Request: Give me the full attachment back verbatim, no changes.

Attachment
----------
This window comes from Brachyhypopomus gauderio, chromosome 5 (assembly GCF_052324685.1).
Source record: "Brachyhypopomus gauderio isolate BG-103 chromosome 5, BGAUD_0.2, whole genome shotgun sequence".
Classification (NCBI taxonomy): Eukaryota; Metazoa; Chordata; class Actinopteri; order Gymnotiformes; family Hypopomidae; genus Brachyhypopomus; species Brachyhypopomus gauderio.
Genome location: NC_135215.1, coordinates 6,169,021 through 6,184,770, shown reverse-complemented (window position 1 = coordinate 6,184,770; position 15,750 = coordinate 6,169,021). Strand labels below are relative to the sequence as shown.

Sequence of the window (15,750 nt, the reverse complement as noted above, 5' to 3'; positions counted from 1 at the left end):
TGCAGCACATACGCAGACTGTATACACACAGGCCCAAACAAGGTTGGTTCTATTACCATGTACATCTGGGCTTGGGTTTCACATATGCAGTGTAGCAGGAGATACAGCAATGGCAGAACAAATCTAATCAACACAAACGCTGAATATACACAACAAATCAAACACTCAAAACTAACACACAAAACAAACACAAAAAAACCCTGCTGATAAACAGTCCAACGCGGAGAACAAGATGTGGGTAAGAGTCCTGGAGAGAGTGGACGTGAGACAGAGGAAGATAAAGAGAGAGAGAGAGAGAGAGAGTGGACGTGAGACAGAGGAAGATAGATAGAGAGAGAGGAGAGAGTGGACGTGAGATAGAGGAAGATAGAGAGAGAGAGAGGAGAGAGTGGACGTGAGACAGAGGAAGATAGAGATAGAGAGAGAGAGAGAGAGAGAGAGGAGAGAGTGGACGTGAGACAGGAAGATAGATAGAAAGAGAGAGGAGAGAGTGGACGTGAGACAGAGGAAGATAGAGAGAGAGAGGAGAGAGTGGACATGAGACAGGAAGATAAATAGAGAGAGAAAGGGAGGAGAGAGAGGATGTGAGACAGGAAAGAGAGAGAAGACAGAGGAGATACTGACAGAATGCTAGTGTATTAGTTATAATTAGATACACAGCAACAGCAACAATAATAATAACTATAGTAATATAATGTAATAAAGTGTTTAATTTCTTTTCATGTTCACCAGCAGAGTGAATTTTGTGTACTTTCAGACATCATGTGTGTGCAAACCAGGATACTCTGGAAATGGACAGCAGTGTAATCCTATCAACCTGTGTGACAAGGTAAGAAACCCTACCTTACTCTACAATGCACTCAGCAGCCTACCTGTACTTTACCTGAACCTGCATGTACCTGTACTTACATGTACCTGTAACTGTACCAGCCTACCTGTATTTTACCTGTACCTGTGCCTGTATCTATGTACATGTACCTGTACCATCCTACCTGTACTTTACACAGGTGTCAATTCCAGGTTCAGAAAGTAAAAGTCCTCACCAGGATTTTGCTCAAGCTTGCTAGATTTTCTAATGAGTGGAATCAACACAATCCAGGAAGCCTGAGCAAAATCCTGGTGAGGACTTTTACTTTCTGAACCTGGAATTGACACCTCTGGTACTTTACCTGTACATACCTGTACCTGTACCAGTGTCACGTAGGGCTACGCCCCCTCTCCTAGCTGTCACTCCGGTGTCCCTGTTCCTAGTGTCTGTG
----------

This window comes from Brachyhypopomus gauderio, chromosome 5 (assembly GCF_052324685.1).
Source record: "Brachyhypopomus gauderio isolate BG-103 chromosome 5, BGAUD_0.2, whole genome shotgun sequence".
Classification (NCBI taxonomy): Eukaryota; Metazoa; Chordata; class Actinopteri; order Gymnotiformes; family Hypopomidae; genus Brachyhypopomus; species Brachyhypopomus gauderio.
Genome location: NC_135215.1, coordinates 6,169,021 through 6,184,770, shown reverse-complemented (window position 1 = coordinate 6,184,770; position 15,750 = coordinate 6,169,021). Strand labels below are relative to the sequence as shown.

Sequence of the window (15,750 nt, the reverse complement as noted above, 5' to 3'; positions counted from 1 at the left end):
TGCAGCACATACGCAGACTGTATACACACAGGCCCAAACAAGGTTGGTTCTATTACCATGTACATCTGGGCTTGGGTTTCACATATGCAGTGTAGCAGGAGATACAGCAATGGCAGAACAAATCTAATCAACACAAACGCTGAATATACACAACAAATCAAACACTCAAAACTAACACACAAAACAAACACAAAAAAACCCTGCTGATAAACAGTCCAACGCGGAGAACAAGATGTGGGTAAGAGTCCTGGAGAGAGTGGACGTGAGACAGAGGAAGATAAAGAGAGAGAGAGAGAGAGAGAGTGGACGTGAGACAGAGGAAGATAGATAGAGAGAGAGGAGAGAGTGGACGTGAGATAGAGGAAGATAGAGAGAGAGAGAGGAGAGAGTGGACGTGAGACAGAGGAAGATAGAGATAGAGAGAGAGAGAGAGAGAGAGAGGAGAGAGTGGACGTGAGACAGGAAGATAGATAGAAAGAGAGAGGAGAGAGTGGACGTGAGACAGAGGAAGATAGAGAGAGAGAGGAGAGAGTGGACATGAGACAGGAAGATAAATAGAGAGAGAAAGGGAGGAGAGAGAGGATGTGAGACAGGAAAGAGAGAGAAGACAGAGGAGATACTGACAGAATGCTAGTGTATTAGTTATAATTAGATACACAGCAACAGCAACAATAATAATAACTATAGTAATATAATGTAATAAAGTGTTTAATTTCTTTTCATGTTCACCAGCAGAGTGAATTTTGTGTACTTTCAGACATCATGTGTGTGCAAACCAGGATACTCTGGAAATGGACAGCAGTGTAATCCTATCAACCTGTGTGACAAGGTAAGAAACCCTACCTTACTCTACAATGCACTCAGCAGCCTACCTGTACTTTACCTGAACCTGCATGTACCTGTACTTACATGTACCTGTAACTGTACCAGCCTACCTGTATTTTACCTGTACCTGTGCCTGTATCTATGTACATGTACCTGTACCATCCTACCTGTACTTTACACAGGTGTCAATTCCAGGTTCAGAAAGTAAAAGTCCTCACCAGGATTTTGCTCAAGCTTGCTAGATTTTCTAATGAGTGGAATCAACACAATCCAGGAAGCCTGAGCAAAATCCTGGTGAGGACTTTTACTTTCTGAACCTGGAATTGACACCTCTGGTACTTTACCTGTACATACCTGTACCTGTACCAGTGTCACGTAGGGCTACGCCCCCTCTCCTAGCTGTCACTCCGGTGTCCCTGTTCCTAGTGTCTGTG